The Hebrew Bible, or Tanach, is full of inspiring stories and life lessons of all kinds, and is the building block of our Jewish heritage. And among some of the most memorable stories are those of the many romantic relationships and couples.
Since everyone’s favorite secular holiday of love is coming up and it’s the season for celebrating romantic relationships, we’ve decided to connect it to Jewish tradition by highlighting our top 5 favorite couples in the Bible that we just can’t stop swooning over!
Read on for our list of the most inspiring Biblical romantic relationships, and what we can learn from them today.
1. Adam & Eve
Adam and Eve are not just the first couple in the Bible, but serve as God’s model of partnership and marriage for humans to follow. Adam describes Eve as “bone of my bones and flesh of my flesh,” followed by the Torah’s proscription that a man shall leave his parents to join with his wife, so that they may become “one flesh.”
These famous words from Genesis are still quoted by numerous cultures around the world, as we continue to take the example of prioritizing one’s spouse and forming a union, both physically and emotionally, to take on the world together.
2. Abraham & Sarah
The Jewish people’s original matriarch and patriarch, Sarah and Abraham, appear in the Bible as an already longtime married couple who are endlessly devoted to each other. They spent the first few decades of their married life childless, before they miraculously had Isaac when already elderly, which arguably drew them closer together and made them each other’s only family for years.
God also tells Abraham to listen to Sarah and respect her feelings. As a result, Abraham asks the servant Hagar and the son he had with her, Ishmael, to leave the household because their presence upsets Sarah. While this is a complicated episode and it’s difficult to not feel sorry for Hagar and Ishmael, we are taught that Sarah is to be Abraham’s ultimate priority.
When an angel from God appears in order to kill Moses on his way back to Egypt to try to free his fellow Jews, Tzipporah realizes that it’s because Moses had delayed their son Gershom’s circumcision, meaning he has not entered the covenant with God. Quick on her feet and determined to spare Moses from death, she courageously circumcises Gershom herself. She ends up saving her husband, not just for the sake of their relationship and family, but for the entire Jewish people. It was this act that allowed Moses to go on to then become the leader of the nation of Israel and to lead the exodus from Egypt.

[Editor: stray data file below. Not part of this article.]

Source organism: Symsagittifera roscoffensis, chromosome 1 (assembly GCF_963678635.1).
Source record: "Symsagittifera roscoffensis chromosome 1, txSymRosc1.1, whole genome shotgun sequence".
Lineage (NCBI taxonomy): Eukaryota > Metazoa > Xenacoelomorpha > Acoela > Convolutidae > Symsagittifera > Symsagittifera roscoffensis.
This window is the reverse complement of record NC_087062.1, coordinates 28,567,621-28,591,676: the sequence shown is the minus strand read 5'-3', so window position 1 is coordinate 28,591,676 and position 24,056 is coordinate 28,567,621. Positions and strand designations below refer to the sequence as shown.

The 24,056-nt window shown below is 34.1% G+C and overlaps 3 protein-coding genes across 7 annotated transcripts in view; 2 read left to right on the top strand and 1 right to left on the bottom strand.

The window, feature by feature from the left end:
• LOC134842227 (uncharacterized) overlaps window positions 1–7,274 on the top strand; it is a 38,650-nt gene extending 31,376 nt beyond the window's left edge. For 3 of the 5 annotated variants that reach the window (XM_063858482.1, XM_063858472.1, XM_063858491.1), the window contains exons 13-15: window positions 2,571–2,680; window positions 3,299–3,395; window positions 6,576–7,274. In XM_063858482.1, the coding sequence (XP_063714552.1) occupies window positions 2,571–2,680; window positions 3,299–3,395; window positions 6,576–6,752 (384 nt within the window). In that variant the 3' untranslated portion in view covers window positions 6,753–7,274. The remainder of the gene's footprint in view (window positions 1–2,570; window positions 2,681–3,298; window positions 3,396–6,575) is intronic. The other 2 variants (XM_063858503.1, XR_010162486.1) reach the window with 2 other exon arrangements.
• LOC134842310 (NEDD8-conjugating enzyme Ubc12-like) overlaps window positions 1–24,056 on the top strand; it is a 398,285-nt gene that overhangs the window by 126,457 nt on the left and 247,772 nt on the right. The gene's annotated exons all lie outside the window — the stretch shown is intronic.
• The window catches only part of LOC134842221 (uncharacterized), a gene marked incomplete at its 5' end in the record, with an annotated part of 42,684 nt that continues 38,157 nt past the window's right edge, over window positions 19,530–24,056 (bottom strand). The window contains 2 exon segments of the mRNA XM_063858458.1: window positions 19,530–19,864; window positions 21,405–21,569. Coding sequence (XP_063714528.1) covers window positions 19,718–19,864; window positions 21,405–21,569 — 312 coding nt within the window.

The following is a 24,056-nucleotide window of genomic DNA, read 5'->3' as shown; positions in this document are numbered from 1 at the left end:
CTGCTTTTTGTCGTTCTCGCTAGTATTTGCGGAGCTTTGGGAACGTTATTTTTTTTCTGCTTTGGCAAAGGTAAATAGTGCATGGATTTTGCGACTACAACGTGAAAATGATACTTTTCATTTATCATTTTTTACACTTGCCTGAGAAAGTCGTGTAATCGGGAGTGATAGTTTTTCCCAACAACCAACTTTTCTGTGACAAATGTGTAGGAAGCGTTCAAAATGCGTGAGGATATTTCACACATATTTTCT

Later, at his brother Aaron’s urging, Moses has Tzipporah take their two sons and return to Midian where they would be safe, and they rejoin Moses only after the exodus from Egypt is complete. While this must have been difficult for Tzipporah, who is clearly devoted to Moses, she is an example of courage and self-sacrifice, giving her partner the space and support to achieve his dangerous mission.
4. Hannah & Elkanah
Hannah is famous for having been childless for years, until her prayers are answered and she gives birth to Samuel. Her husband Elkanah, meanwhile, tried to comfort her during the years she was upset over being unable to conceive, and he was pained by her pain.
Despite the fact that Elkanah had a second wife, Peninah – who had several children and was therefore on the face of it the more “successful” wife in a society where childbearing was a woman’s top responsibility – he still loved Hannah the most dearly and was endlessly devoted to her. Even though Hannah felt like a failure for her inability to conceive, Elkanah assured her that she was enough for him the way she was and that he didn’t need children or anything else from her.
It’s a beautiful lesson of unconditional love, acceptance, and emotional support towards one’s partner.
5. Ruth & Boaz
Boaz was Ruth’s second husband, after she had been widowed but stubbornly refused to leave her mother-in-law, Naomi, or her adopted land to return to her family of origin. Ruth is the one to initially express her romantic interest to Boaz, at Naomi’s urging, showing that any gender can “make the first move.” Boaz, in turn, expresses his feelings for and commitment to Ruth by also respecting and caring for Naomi – teaching us to accept and honor the existing relationships and responsibilities that our loved ones come with.
Ruth’s relationship with Boaz is an inspiring tale of new love after loss, as well as a lesson in accepting our partners along with any “baggage” of their past or their family.
Looking for more Biblical inspiration?
Check out our other posts on Biblical themes, such as:
And then head over to our buying guides to see the top Bible-themed items from the Land of Israel to adorn your home, add to your jewelry collection, or honor your beloved: